Almost everyone has an idea about what relevance means. In everyday use it means having significant and demonstrable bearing on the matter at hand. In the context of business and investing, information is often considered relevant and material if it is information that a reasonable purchaser of stock would want to know about a business before buying. In short, in non-legal and semi-legal contexts, relevance is mostly a “yes” answer to the question, “Would I want to know it while considering this issue?” In court, however, relevance is a bit different. This may be best illustrated by example.
Assume that you are on a jury trying to decide if a man should be found guilty of having cheated on his taxes. Would you want to know if he also regularly beat his children? Most jurors would. A juror would probably think to himself that anyone who is willing to beat their children probably would not think twice about cheating on their taxes. In the legal context though (absent certain special circumstances) the prosecution would never be allowed to introduce evidence that the man beat his kids. There are a number of reasons for this.
First, evidence is relevant in the legal context if “it has any tendency to make a fact more or less probable than it would be without the evidence; and the fact is of consequence in determining the action.” In the example I just gave, the fact that someone hurts kids does not actually tell you anything factually about whether and how they report their income. The fact that he beat his kids just does not have anything to do with the simple and narrow question, “did this man misreport his income?” Since it has nothing to do with that question, it is not relevant and courts do not hear and will not accept irrelevant information.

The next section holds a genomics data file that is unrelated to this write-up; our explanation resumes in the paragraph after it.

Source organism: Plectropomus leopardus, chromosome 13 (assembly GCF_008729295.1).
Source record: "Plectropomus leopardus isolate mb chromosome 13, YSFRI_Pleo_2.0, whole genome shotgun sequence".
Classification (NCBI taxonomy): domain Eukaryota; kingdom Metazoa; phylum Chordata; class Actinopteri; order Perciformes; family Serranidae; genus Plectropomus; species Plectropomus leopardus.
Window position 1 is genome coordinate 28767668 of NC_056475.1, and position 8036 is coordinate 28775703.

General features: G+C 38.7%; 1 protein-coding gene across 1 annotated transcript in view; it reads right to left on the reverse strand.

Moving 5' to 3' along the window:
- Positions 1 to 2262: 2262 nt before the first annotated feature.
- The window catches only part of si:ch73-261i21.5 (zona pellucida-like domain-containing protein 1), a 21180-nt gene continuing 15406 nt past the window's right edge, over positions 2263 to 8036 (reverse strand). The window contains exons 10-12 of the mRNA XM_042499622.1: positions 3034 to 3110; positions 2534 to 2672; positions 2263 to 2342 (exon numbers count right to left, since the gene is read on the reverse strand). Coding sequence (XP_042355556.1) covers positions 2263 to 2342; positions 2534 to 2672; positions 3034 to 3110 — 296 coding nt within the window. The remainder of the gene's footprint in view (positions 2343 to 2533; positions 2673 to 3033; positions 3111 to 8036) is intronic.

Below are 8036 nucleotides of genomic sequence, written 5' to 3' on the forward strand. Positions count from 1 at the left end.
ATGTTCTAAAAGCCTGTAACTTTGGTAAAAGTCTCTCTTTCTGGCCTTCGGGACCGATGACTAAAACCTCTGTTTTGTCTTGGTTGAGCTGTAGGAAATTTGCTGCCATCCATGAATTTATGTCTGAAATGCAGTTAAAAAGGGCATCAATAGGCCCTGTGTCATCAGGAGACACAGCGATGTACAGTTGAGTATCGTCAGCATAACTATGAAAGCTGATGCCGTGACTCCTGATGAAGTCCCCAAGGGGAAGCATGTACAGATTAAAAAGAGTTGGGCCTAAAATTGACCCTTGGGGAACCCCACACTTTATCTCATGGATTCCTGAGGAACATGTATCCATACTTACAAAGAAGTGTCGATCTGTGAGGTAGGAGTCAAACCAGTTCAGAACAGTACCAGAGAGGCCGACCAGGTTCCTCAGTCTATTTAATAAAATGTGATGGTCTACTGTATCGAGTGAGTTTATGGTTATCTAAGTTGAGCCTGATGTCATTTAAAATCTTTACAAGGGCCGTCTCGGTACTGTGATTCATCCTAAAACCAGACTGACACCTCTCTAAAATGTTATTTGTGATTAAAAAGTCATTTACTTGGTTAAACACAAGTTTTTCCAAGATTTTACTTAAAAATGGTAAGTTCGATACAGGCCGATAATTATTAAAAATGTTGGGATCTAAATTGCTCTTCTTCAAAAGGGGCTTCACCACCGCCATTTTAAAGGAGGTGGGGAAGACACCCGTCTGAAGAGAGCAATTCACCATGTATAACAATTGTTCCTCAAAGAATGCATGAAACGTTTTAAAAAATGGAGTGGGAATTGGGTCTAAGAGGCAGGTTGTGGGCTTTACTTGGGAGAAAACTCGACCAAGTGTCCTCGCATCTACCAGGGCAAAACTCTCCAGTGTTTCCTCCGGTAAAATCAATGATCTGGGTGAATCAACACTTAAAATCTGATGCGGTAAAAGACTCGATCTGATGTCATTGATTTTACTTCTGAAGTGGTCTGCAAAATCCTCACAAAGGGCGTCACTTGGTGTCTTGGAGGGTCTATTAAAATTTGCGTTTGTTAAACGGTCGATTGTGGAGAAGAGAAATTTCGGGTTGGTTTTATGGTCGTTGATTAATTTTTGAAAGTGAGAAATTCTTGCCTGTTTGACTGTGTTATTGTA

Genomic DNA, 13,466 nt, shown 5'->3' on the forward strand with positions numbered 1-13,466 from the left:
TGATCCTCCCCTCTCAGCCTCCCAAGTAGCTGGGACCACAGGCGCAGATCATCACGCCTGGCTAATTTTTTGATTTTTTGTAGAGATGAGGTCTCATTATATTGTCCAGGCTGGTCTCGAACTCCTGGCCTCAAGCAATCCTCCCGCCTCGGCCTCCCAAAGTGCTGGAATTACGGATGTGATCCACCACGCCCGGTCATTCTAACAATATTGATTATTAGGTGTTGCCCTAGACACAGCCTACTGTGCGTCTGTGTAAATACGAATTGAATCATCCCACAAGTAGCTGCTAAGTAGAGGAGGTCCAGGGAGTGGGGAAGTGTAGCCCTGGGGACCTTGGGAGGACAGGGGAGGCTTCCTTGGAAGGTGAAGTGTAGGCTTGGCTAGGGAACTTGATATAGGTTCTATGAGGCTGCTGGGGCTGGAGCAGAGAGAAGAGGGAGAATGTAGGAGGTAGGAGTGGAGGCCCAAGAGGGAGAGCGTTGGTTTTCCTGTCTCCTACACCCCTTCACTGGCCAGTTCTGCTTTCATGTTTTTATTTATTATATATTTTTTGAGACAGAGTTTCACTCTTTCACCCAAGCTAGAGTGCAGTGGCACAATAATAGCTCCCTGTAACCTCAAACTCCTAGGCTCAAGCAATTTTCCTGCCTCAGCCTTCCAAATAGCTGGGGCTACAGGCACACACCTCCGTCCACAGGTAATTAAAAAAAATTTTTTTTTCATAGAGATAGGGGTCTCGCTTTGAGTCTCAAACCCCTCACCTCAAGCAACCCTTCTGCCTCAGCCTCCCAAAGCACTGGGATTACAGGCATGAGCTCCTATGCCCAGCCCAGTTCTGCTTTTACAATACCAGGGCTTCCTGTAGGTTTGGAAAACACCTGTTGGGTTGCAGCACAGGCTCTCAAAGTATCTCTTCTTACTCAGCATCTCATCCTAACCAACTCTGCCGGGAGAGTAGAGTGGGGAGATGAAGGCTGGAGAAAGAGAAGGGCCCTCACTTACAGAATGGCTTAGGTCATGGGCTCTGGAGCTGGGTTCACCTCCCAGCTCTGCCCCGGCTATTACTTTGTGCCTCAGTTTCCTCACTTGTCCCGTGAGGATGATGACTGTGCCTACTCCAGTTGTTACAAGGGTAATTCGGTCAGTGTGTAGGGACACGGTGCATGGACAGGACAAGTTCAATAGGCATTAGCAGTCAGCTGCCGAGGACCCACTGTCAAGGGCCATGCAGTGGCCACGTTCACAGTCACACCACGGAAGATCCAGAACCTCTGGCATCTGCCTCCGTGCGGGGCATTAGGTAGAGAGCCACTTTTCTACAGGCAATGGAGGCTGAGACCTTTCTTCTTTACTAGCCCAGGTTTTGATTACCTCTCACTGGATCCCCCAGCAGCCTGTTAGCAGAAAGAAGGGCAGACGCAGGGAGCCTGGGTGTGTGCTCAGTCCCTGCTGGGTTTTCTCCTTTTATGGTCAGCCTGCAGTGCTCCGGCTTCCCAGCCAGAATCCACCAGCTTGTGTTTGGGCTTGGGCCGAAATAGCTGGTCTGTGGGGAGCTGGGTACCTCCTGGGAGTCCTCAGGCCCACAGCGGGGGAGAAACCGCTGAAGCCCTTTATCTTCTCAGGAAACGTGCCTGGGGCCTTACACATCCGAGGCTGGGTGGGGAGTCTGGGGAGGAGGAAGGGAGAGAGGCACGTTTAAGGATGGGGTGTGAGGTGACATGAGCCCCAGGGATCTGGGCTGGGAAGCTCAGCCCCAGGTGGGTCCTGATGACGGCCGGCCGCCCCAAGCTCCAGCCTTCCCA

Second, in every U.S. court relevant evidence can still be excluded (that is, not accepted or heard) if its value as evidence is “substantially outweighed by a danger of one or more of the following: unfair prejudice, confusing the issues, misleading the jury, undue delay, wasting time, or needlessly presenting cumulative evidence.” Among these possibilities, the most common reason relevant evidence is excluded is unfair prejudice and the example shows exactly why. Logically speaking, whether a man beats his children has probably no correlative relationship with whether or not he cheats on his taxes. Plenty of people who beat their children do not cheat on their taxes. Plenty of people who cheat on their taxes have never harmed their children. Yet, most jurors hearing this case would probably be willing to condemn the accused simply because they would think he is a bad man who hurts his children. That is, they would be convicting him of the crime of tax evasion not because they had any information to show that on this specific occasion the accused intentionally incorrectly reported his income, but because they think he is a bad guy. This is an impermissible reason to convict.
The fact that the fellow in the example is a bad guy and is going to get away with harming his children leaves a rotten taste in most mouths. But in the United States we make it a principle not to convict people simply because they are bad, but because they have done some specific wrong on some specific occasion. If the government wished to convict this guy of income tax evasion, they should have presented evidence of income tax evasion. If they wanted to convict him of something based on the fact that he hurts his children, they should have charged him with child abuse.
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